A very good book! Plenty of interesting characters, all well developed. A fast paced adventure story set in the old west.A lot of interesting historical information including a real life chacacter named Jerry Potts whom you can read about on Wikipedia.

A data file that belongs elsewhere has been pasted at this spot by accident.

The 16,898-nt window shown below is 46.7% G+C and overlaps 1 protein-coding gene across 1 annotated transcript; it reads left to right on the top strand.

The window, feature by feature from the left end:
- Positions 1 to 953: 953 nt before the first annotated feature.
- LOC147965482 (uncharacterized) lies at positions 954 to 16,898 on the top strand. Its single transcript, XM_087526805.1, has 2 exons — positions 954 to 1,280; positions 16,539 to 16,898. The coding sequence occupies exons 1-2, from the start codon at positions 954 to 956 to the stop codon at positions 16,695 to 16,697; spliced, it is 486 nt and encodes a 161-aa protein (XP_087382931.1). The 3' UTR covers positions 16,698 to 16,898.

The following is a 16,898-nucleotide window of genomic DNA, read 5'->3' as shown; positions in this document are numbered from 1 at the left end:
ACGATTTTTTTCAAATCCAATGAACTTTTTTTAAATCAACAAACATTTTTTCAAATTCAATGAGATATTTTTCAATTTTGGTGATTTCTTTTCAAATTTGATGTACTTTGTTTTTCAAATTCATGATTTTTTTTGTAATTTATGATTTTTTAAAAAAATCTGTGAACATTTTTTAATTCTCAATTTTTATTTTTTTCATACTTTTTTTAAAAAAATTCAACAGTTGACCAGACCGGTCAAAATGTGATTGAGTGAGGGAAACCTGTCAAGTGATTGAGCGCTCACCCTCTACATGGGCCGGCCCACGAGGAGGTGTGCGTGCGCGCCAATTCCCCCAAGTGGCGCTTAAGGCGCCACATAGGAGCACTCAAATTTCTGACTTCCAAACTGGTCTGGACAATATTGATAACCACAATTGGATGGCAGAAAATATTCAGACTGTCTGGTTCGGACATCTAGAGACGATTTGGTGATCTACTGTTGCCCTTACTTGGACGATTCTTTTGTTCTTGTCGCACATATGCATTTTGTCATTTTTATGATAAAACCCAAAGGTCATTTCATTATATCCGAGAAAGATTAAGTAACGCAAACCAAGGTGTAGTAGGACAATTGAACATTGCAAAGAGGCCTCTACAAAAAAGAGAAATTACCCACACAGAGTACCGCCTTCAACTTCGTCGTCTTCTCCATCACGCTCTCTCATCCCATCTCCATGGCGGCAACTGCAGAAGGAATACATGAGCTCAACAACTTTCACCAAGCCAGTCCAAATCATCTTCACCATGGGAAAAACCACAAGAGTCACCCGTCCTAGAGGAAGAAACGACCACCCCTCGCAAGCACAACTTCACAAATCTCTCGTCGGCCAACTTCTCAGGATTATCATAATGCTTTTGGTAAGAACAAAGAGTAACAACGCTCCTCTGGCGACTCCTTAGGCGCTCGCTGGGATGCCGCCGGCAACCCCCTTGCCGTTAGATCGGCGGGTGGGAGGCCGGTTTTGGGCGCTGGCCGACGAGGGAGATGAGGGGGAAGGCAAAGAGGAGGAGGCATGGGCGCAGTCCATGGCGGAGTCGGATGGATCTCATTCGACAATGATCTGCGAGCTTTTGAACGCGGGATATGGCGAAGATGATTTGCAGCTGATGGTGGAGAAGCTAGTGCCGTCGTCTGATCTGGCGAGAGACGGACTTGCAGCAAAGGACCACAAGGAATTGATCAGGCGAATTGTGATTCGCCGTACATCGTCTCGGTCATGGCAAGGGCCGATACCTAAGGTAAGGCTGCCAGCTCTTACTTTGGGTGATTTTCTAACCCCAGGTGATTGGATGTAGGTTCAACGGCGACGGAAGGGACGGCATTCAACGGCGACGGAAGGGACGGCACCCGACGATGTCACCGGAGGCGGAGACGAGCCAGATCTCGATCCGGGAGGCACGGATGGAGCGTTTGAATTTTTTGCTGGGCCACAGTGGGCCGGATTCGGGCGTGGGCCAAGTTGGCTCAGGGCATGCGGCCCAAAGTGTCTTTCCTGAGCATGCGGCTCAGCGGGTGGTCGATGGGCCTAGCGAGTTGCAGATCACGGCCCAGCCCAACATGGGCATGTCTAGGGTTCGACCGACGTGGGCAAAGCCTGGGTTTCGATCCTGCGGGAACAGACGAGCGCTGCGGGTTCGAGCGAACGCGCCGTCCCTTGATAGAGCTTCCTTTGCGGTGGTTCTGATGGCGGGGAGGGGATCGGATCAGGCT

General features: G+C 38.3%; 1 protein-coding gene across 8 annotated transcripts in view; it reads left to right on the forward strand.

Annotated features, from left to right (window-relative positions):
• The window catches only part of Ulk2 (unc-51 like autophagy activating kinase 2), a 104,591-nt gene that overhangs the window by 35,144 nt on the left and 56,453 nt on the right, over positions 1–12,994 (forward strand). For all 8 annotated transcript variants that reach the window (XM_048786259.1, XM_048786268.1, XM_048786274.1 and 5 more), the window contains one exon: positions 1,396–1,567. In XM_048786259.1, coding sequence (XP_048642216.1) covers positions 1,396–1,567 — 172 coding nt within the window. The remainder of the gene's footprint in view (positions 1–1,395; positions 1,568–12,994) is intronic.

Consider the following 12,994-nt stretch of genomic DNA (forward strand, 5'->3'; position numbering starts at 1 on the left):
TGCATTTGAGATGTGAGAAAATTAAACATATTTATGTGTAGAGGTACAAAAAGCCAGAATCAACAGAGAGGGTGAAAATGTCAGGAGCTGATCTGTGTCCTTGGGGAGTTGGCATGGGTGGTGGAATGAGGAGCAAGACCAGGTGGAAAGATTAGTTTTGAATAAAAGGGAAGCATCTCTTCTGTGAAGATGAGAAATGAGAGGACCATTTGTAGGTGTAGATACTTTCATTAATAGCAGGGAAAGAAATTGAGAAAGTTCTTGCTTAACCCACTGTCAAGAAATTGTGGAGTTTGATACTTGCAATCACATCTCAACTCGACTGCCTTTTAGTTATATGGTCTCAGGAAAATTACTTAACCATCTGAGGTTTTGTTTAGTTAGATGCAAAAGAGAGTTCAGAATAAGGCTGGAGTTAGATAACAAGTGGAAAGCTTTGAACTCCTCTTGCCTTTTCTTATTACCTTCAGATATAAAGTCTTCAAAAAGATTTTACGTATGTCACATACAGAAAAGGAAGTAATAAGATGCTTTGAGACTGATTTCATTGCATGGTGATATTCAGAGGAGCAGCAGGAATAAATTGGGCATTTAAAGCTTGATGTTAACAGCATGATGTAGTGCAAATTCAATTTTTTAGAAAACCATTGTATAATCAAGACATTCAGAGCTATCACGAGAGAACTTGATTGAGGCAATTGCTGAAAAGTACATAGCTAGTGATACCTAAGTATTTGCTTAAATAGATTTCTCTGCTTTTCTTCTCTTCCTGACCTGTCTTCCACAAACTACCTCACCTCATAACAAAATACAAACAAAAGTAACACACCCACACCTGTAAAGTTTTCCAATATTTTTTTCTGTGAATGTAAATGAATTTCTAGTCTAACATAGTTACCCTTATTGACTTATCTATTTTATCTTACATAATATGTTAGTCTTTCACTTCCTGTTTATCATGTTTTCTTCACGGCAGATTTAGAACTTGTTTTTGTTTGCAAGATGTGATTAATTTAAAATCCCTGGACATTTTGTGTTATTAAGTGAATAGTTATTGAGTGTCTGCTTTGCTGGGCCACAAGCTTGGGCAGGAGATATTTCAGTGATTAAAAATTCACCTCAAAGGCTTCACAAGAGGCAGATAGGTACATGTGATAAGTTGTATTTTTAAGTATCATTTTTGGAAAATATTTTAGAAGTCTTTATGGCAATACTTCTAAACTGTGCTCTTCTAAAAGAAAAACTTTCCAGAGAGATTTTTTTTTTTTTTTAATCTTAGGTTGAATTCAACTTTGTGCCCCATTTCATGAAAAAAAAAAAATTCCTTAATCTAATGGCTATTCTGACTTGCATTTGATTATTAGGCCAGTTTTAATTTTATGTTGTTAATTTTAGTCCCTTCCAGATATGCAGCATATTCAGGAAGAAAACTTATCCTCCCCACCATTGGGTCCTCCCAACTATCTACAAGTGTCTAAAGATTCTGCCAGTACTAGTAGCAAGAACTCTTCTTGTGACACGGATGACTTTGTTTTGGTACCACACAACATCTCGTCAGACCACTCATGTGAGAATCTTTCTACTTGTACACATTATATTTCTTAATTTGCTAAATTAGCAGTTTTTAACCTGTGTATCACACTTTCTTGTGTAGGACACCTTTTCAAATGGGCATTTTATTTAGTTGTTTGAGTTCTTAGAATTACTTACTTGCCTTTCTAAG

Young Englishman Simon Gaunt, religious zealot, has gone missing in the Old American West (specifically Canada). Dear old dad Henry, the overbearing so-and-so, sends older brother Addington and Simon's twin Charles in search. These folks put the `dis' in a dysfunctional family. Addington, a self-centered martinet, loves only himself and his pleasures and timid Charles, an aspiring artist, seems not to know what he wants. They hire Jerry Potts, a real-life Canadian frontiersman (Vanderhaeghe is Canadian) to help find Simon and meet up with a collection of society's castoffs and loose ends and form an odd posse. To some readers, calling this book Western literature might be a put off or a putdown - I happen to love Western writing (A.B. Guthrie and Larry McMurtry to name two) - so let's just call it literature set in the Old West. Vanderhaeghe is a tremendously talented writer. Highly recommended for fans of Western literature or just fine writing of any kind.